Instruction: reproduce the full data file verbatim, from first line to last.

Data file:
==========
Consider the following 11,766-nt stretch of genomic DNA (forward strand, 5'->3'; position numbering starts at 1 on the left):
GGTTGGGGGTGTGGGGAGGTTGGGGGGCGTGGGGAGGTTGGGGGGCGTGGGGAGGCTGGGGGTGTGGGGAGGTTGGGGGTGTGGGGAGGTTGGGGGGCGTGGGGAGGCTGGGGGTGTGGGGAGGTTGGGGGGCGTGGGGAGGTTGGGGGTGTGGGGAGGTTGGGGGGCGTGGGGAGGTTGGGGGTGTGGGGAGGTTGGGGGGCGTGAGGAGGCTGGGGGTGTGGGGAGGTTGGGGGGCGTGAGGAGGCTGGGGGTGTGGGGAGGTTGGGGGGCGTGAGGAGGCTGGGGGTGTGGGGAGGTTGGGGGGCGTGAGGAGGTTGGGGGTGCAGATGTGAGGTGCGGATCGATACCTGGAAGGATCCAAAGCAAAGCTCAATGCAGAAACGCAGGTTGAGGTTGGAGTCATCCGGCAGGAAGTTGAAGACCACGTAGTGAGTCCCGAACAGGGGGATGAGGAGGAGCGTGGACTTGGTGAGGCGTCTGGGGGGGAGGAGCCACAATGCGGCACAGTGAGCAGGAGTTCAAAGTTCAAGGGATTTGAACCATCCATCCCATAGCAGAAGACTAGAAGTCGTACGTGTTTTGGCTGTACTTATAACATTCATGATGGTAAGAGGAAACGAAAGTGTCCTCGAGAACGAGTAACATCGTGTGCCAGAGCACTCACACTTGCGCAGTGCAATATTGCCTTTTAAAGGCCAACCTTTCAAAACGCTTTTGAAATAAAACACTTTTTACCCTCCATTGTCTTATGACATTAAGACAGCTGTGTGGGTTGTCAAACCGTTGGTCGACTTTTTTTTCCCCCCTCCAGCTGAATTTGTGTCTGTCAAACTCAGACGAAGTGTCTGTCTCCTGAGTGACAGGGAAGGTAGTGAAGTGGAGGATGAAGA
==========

Consider the following 11,766-nt stretch of genomic DNA (forward strand, 5'->3'; position numbering starts at 1 on the left):
GGTTGGGGGTGTGGGGAGGTTGGGGGGCGTGGGGAGGTTGGGGGGCGTGGGGAGGCTGGGGGTGTGGGGAGGTTGGGGGTGTGGGGAGGTTGGGGGGCGTGGGGAGGCTGGGGGTGTGGGGAGGTTGGGGGGCGTGGGGAGGTTGGGGGTGTGGGGAGGTTGGGGGGCGTGGGGAGGTTGGGGGTGTGGGGAGGTTGGGGGGCGTGAGGAGGCTGGGGGTGTGGGGAGGTTGGGGGGCGTGAGGAGGCTGGGGGTGTGGGGAGGTTGGGGGGCGTGAGGAGGCTGGGGGTGTGGGGAGGTTGGGGGGCGTGAGGAGGTTGGGGGTGCAGATGTGAGGTGCGGATCGATACCTGGAAGGATCCAAAGCAAAGCTCAATGCAGAAACGCAGGTTGAGGTTGGAGTCATCCGGCAGGAAGTTGAAGACCACGTAGTGAGTCCCGAACAGGGGGATGAGGAGGAGCGTGGACTTGGTGAGGCGTCTGGGGGGGAGGAGCCACAATGCGGCACAGTGAGCAGGAGTTCAAAGTTCAAGGGATTTGAACCATCCATCCCATAGCAGAAGACTAGAAGTCGTACGTGTTTTGGCTGTACTTATAACATTCATGATGGTAAGAGGAAACGAAAGTGTCCTCGAGAACGAGTAACATCGTGTGCCAGAGCACTCACACTTGCGCAGTGCAATATTGCCTTTTAAAGGCCAACCTTTCAAAACGCTTTTGAAATAAAACACTTTTTACCCTCCATTGTCTTATGACATTAAGACAGCTGTGTGGGTTGTCAAACCGTTGGTCGACTTTTTTTTCCCCCCTCCAGCTGAATTTGTGTCTGTCAAACTCAGACGAAGTGTCTGTCTCCTGAGTGACAGGGAAGGTAGTGAAGTGGAGGATGAAGA